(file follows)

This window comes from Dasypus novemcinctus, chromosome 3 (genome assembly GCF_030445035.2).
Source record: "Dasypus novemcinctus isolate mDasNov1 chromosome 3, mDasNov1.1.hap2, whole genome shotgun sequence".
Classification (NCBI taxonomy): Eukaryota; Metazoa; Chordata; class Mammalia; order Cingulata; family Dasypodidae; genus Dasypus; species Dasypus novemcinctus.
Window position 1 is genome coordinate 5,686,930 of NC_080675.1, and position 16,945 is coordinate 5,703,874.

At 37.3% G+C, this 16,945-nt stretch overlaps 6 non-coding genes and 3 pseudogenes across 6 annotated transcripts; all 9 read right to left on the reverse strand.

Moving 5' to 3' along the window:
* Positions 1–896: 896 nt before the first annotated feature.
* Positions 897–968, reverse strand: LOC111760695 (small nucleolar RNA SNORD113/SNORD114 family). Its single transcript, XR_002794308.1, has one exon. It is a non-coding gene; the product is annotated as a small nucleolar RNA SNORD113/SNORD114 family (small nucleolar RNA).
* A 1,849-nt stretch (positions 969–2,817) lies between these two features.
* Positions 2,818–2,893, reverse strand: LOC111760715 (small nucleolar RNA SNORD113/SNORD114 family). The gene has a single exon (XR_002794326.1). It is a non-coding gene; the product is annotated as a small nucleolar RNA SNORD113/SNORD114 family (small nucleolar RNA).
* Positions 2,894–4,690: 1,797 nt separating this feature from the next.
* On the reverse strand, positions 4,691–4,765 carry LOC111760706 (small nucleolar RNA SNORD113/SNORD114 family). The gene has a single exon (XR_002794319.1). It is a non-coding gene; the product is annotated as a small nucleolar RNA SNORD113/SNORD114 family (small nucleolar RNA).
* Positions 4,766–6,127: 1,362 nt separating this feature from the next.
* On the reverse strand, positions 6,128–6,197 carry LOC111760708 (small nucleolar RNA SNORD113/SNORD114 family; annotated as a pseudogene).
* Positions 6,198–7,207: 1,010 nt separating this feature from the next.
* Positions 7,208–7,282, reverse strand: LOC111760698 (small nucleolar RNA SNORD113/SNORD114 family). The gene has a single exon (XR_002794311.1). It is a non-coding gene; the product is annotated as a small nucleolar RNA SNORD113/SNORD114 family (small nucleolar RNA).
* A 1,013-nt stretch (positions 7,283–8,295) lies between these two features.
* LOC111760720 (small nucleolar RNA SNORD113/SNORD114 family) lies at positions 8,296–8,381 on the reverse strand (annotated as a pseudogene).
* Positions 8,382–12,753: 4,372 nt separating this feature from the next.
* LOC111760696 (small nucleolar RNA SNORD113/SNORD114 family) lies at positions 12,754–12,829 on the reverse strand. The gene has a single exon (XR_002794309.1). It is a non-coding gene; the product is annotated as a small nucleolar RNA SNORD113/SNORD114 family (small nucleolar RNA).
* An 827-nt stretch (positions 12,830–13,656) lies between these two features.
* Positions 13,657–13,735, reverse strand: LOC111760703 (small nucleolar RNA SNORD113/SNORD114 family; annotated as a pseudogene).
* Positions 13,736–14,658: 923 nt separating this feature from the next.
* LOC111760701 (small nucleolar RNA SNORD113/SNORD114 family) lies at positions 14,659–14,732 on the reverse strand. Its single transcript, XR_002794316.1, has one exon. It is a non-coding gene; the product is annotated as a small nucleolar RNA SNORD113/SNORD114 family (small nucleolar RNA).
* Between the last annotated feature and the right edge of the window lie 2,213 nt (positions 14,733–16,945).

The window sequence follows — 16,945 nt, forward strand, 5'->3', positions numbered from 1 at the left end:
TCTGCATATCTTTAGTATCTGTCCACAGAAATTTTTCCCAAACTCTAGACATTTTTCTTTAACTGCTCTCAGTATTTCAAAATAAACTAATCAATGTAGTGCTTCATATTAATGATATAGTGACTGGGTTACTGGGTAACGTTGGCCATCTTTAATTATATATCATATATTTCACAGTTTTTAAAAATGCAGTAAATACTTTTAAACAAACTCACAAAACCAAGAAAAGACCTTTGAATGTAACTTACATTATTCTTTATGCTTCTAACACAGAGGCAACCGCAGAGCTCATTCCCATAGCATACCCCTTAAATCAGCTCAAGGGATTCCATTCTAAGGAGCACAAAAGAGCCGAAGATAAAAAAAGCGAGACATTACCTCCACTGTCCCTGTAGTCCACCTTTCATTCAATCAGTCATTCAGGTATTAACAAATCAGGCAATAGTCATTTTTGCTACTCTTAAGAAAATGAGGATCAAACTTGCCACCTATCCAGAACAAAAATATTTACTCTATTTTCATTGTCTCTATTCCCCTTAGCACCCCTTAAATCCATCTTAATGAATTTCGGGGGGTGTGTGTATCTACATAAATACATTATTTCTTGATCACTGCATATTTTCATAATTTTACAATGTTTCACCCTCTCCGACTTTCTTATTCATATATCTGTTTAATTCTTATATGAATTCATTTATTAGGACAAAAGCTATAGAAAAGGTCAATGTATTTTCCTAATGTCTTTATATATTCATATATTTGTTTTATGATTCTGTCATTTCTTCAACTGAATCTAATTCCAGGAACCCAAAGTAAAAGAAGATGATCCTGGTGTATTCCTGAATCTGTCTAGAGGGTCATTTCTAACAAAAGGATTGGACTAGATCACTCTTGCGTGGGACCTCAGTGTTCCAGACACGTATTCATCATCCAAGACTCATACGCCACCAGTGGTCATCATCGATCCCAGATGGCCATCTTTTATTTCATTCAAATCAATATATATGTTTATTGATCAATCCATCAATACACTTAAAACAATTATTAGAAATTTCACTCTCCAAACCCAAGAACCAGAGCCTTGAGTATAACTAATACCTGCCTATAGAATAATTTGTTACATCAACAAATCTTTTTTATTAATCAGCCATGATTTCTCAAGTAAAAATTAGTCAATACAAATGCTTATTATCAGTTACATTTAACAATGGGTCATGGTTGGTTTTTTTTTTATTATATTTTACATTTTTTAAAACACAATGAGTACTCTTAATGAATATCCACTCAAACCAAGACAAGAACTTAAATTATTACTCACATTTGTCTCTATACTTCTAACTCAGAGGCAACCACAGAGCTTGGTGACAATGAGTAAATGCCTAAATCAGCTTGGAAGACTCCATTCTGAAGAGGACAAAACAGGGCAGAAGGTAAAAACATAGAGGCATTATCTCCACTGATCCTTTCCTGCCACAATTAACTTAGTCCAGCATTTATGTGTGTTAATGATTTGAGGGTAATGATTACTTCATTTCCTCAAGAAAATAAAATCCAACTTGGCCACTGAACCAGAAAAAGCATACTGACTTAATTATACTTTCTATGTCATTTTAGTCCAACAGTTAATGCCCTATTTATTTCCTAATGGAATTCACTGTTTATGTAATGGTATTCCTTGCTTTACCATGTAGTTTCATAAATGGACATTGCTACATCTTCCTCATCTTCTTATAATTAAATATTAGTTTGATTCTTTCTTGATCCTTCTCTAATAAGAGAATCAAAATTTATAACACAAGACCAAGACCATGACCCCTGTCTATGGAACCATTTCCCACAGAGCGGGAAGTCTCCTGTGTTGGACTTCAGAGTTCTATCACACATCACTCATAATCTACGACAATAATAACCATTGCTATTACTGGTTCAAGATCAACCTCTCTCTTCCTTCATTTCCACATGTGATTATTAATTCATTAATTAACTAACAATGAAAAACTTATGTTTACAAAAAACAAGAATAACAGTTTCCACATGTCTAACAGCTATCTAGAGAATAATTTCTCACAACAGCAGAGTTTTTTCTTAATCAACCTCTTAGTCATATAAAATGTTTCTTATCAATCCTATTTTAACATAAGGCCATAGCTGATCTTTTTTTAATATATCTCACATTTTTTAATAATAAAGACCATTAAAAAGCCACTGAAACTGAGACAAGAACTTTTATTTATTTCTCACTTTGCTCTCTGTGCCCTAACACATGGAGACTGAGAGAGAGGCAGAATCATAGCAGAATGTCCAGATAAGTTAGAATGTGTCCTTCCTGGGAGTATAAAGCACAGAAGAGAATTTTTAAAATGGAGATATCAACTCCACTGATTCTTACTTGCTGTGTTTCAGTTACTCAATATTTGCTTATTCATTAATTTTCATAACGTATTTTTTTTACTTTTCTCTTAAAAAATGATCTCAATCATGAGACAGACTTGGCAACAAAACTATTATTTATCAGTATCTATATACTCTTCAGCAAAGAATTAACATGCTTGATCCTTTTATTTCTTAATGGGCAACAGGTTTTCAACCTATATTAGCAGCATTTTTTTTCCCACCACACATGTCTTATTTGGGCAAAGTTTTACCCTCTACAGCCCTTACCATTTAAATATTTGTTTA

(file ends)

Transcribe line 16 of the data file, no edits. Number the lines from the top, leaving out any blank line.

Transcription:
* Positions 7,208–7,282, reverse strand: LOC111760698 (small nucleolar RNA SNORD113/SNORD114 family). The gene has a single exon (XR_002794311.1). It is a non-coding gene; the product is annotated as a small nucleolar RNA SNORD113/SNORD114 family (small nucleolar RNA).